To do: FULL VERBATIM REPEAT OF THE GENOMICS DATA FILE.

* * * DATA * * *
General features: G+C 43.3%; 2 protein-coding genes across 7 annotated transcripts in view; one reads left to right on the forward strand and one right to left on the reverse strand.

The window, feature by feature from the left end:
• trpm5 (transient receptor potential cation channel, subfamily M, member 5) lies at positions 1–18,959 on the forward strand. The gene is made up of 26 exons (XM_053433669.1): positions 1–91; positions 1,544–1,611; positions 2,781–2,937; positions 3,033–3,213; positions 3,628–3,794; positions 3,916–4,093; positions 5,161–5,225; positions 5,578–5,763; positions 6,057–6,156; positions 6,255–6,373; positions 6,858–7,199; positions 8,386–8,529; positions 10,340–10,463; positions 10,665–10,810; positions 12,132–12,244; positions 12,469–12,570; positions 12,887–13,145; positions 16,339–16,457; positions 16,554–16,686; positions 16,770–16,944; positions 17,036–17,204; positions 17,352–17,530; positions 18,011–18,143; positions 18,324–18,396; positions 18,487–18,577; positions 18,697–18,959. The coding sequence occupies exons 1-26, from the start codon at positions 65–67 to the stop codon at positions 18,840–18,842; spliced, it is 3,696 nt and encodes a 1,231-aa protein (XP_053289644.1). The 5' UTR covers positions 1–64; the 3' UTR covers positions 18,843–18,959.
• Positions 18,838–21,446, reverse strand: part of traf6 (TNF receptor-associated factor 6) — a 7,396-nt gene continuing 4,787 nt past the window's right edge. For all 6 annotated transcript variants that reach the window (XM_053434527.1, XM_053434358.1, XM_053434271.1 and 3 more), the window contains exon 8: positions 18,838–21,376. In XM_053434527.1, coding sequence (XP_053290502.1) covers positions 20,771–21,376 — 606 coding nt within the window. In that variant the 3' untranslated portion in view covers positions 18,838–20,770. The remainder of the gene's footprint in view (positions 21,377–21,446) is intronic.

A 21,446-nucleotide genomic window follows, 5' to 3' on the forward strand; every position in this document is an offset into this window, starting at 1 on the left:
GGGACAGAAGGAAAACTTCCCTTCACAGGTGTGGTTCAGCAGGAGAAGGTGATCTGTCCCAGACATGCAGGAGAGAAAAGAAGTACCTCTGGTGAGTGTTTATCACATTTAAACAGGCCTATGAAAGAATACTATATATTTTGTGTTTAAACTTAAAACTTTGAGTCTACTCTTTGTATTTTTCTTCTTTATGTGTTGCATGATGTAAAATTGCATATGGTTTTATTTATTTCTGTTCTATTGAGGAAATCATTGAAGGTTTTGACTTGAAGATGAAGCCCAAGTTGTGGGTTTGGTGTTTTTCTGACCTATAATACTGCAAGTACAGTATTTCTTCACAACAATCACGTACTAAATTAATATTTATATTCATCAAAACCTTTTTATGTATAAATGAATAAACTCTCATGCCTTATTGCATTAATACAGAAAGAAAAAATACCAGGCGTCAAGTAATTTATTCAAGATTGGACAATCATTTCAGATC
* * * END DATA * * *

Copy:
General features: G+C 43.3%; 2 protein-coding genes across 7 annotated transcripts in view; one reads left to right on the forward strand and one right to left on the reverse strand.

The window, feature by feature from the left end:
• trpm5 (transient receptor potential cation channel, subfamily M, member 5) lies at positions 1–18,959 on the forward strand. The gene is made up of 26 exons (XM_053433669.1): positions 1–91; positions 1,544–1,611; positions 2,781–2,937; positions 3,033–3,213; positions 3,628–3,794; positions 3,916–4,093; positions 5,161–5,225; positions 5,578–5,763; positions 6,057–6,156; positions 6,255–6,373; positions 6,858–7,199; positions 8,386–8,529; positions 10,340–10,463; positions 10,665–10,810; positions 12,132–12,244; positions 12,469–12,570; positions 12,887–13,145; positions 16,339–16,457; positions 16,554–16,686; positions 16,770–16,944; positions 17,036–17,204; positions 17,352–17,530; positions 18,011–18,143; positions 18,324–18,396; positions 18,487–18,577; positions 18,697–18,959. The coding sequence occupies exons 1-26, from the start codon at positions 65–67 to the stop codon at positions 18,840–18,842; spliced, it is 3,696 nt and encodes a 1,231-aa protein (XP_053289644.1). The 5' UTR covers positions 1–64; the 3' UTR covers positions 18,843–18,959.
• Positions 18,838–21,446, reverse strand: part of traf6 (TNF receptor-associated factor 6) — a 7,396-nt gene continuing 4,787 nt past the window's right edge. For all 6 annotated transcript variants that reach the window (XM_053434527.1, XM_053434358.1, XM_053434271.1 and 3 more), the window contains exon 8: positions 18,838–21,376. In XM_053434527.1, coding sequence (XP_053290502.1) covers positions 20,771–21,376 — 606 coding nt within the window. In that variant the 3' untranslated portion in view covers positions 18,838–20,770. The remainder of the gene's footprint in view (positions 21,377–21,446) is intronic.

A 21,446-nucleotide genomic window follows, 5' to 3' on the forward strand; every position in this document is an offset into this window, starting at 1 on the left:
GGGACAGAAGGAAAACTTCCCTTCACAGGTGTGGTTCAGCAGGAGAAGGTGATCTGTCCCAGACATGCAGGAGAGAAAAGAAGTACCTCTGGTGAGTGTTTATCACATTTAAACAGGCCTATGAAAGAATACTATATATTTTGTGTTTAAACTTAAAACTTTGAGTCTACTCTTTGTATTTTTCTTCTTTATGTGTTGCATGATGTAAAATTGCATATGGTTTTATTTATTTCTGTTCTATTGAGGAAATCATTGAAGGTTTTGACTTGAAGATGAAGCCCAAGTTGTGGGTTTGGTGTTTTTCTGACCTATAATACTGCAAGTACAGTATTTCTTCACAACAATCACGTACTAAATTAATATTTATATTCATCAAAACCTTTTTATGTATAAATGAATAAACTCTCATGCCTTATTGCATTAATACAGAAAGAAAAAATACCAGGCGTCAAGTAATTTATTCAAGATTGGACAATCATTTCAGATC